Twenty-four Charlotte County students plan to join children, from surrounding counties from grades 4-7, participating in Longwood University’s Talented and Gifted (TAG) program this summer. For some, it’s not their first time.
To Charlotte County TAG Program Coordinator Scott “Shep” Critzer, the existence of repeat attendees was a “good indicator” of the program’s quality.
“I think that typically these are students who enjoy learning. These are typically hands-on active, engaging classes, so it’s a good opportunity to kind of promote and encourage that among a group of students that already have that kind of high-level interest,” said Critzer.
The program offers 10 themed classes geared towards the young audience, taught and developed by a mix of Longwood faculty and public school teachers from the area. According to Critzer, the course offerings are decided by all of the TAG coordinators for each school system, aiming at providing the students with “a diverse representation of classes.”
Class topics include strange science, world cultures, wild west simulation and critical thinking through the lens of Harry Potter.
“Our experience is that the students definitely enjoy that and are given the opportunity to learn in different ways than they learn in a traditional classroom and we’ve heard good things from the parents and the students,” said Critzer.
Charlotte County elementary school teacher Jennifer Gray plans to teach one of the courses after her class proposal was accepted, adding another summer under her belt with the TAG program, according to Critzer.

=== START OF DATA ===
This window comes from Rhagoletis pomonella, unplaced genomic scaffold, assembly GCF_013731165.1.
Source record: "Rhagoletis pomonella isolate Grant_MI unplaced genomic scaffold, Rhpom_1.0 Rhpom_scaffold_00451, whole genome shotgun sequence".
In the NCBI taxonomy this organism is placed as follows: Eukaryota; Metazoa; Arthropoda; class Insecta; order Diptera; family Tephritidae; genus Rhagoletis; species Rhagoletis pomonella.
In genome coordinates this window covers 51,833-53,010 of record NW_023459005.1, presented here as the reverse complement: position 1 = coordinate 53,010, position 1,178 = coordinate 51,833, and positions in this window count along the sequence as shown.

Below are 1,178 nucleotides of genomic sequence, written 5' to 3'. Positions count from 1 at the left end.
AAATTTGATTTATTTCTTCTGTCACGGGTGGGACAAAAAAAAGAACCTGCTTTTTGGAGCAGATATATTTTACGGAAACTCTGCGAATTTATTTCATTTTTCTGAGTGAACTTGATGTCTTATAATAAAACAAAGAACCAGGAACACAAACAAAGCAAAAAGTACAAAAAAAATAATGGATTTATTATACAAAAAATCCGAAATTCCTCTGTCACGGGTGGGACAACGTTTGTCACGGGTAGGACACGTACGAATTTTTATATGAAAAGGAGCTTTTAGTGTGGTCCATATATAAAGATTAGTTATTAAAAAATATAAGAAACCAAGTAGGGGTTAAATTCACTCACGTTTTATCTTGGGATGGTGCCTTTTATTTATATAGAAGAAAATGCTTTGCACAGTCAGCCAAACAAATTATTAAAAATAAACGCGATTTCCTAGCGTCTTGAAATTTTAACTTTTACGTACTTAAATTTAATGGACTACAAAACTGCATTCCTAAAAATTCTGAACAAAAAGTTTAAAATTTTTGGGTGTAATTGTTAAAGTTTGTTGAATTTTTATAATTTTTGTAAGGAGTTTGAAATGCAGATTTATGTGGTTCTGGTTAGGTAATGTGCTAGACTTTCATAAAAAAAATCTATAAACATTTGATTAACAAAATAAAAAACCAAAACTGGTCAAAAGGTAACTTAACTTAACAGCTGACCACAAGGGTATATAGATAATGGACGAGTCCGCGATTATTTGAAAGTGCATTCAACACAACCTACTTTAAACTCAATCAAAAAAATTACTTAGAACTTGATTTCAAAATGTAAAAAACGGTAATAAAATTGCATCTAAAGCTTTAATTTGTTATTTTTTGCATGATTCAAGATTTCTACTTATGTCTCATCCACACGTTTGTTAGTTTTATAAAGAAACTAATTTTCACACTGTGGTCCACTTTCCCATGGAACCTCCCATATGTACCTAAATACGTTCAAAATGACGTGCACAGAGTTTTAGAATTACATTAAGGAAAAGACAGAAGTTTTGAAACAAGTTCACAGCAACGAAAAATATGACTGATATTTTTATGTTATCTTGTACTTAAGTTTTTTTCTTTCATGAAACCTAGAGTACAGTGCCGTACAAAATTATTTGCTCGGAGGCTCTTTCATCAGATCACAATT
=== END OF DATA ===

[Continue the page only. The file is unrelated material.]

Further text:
The students’ cost for the program is funded by the Charlotte County School Board, setting a cap on the number of participants. The fee for each student costs $175, totaling $4,200 for all 24, which the board approved at its meeting on June 14.
Critzer said all students meeting the criteria of gifted and talented between those grades were offered the chance to apply to partake in the 11-day educational opportunity.
“It’s a great enrichment opportunity for them and the school board has definitely been very supportive,” said Critzer.
The TAG program will run from July 11-22, ending with a poster session of the students’ projects on the final day designed to showcase what they worked on.
“I think one of the key elements to promoting education is keeping kids excited and engaged in education,” said Critzer. “I think any time you have the opportunity to create learning situations where your students can apply things they can learn in a hands-on or active settings — they are just great opportunities.”
Source: The Charlotte Gazette, Halle Parker